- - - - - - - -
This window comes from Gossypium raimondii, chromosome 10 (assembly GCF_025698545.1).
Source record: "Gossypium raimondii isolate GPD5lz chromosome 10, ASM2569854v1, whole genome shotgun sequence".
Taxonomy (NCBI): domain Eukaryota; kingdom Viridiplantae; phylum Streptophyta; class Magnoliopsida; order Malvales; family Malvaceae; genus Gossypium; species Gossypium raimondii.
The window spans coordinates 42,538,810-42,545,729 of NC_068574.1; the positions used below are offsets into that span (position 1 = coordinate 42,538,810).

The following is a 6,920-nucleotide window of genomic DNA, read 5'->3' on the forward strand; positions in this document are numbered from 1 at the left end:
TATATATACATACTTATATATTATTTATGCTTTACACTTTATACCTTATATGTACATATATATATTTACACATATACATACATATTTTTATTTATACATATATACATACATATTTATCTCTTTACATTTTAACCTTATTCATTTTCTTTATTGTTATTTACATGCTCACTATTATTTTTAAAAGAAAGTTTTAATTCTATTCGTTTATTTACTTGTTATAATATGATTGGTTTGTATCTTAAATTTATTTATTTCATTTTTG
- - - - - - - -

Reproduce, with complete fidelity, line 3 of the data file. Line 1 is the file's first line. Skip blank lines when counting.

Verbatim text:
Taxonomy (NCBI): domain Eukaryota; kingdom Viridiplantae; phylum Streptophyta; class Magnoliopsida; order Malvales; family Malvaceae; genus Gossypium; species Gossypium raimondii.